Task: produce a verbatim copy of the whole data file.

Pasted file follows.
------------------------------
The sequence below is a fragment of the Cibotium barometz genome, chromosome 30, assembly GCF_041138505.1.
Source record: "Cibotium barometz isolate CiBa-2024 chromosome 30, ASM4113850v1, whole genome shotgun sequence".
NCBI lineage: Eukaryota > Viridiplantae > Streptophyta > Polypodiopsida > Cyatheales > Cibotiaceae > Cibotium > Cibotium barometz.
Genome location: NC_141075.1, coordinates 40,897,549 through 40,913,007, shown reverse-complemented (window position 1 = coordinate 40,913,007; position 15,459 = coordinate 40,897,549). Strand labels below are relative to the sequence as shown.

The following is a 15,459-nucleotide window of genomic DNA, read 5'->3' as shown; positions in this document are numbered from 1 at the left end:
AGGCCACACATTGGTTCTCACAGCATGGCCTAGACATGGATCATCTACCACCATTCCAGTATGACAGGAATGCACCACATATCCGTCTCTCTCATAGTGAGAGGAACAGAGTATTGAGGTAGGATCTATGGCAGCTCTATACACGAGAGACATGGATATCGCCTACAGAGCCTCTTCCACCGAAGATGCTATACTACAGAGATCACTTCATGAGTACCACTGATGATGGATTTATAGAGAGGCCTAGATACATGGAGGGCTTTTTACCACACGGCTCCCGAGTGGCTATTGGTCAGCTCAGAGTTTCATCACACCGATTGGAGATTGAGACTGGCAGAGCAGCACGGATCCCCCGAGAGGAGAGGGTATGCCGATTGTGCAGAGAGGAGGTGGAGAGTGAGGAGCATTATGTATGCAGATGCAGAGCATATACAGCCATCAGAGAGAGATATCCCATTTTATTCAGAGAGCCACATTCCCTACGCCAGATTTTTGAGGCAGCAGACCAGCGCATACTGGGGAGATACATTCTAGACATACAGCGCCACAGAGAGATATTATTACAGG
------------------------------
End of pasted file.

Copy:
The sequence below is a fragment of the Cibotium barometz genome, chromosome 30, assembly GCF_041138505.1.
Source record: "Cibotium barometz isolate CiBa-2024 chromosome 30, ASM4113850v1, whole genome shotgun sequence".
NCBI lineage: Eukaryota > Viridiplantae > Streptophyta > Polypodiopsida > Cyatheales > Cibotiaceae > Cibotium > Cibotium barometz.
Genome location: NC_141075.1, coordinates 40,897,549 through 40,913,007, shown reverse-complemented (window position 1 = coordinate 40,913,007; position 15,459 = coordinate 40,897,549). Strand labels below are relative to the sequence as shown.

The following is a 15,459-nucleotide window of genomic DNA, read 5'->3' as shown; positions in this document are numbered from 1 at the left end:
AGGCCACACATTGGTTCTCACAGCATGGCCTAGACATGGATCATCTACCACCATTCCAGTATGACAGGAATGCACCACATATCCGTCTCTCTCATAGTGAGAGGAACAGAGTATTGAGGTAGGATCTATGGCAGCTCTATACACGAGAGACATGGATATCGCCTACAGAGCCTCTTCCACCGAAGATGCTATACTACAGAGATCACTTCATGAGTACCACTGATGATGGATTTATAGAGAGGCCTAGATACATGGAGGGCTTTTTACCACACGGCTCCCGAGTGGCTATTGGTCAGCTCAGAGTTTCATCACACCGATTGGAGATTGAGACTGGCAGAGCAGCACGGATCCCCCGAGAGGAGAGGGTATGCCGATTGTGCAGAGAGGAGGTGGAGAGTGAGGAGCATTATGTATGCAGATGCAGAGCATATACAGCCATCAGAGAGAGATATCCCATTTTATTCAGAGAGCCACATTCCCTACGCCAGATTTTTGAGGCAGCAGACCAGCGCATACTGGGGAGATACATTCTAGACATACAGCGCCACAGAGAGATATTATTACAGG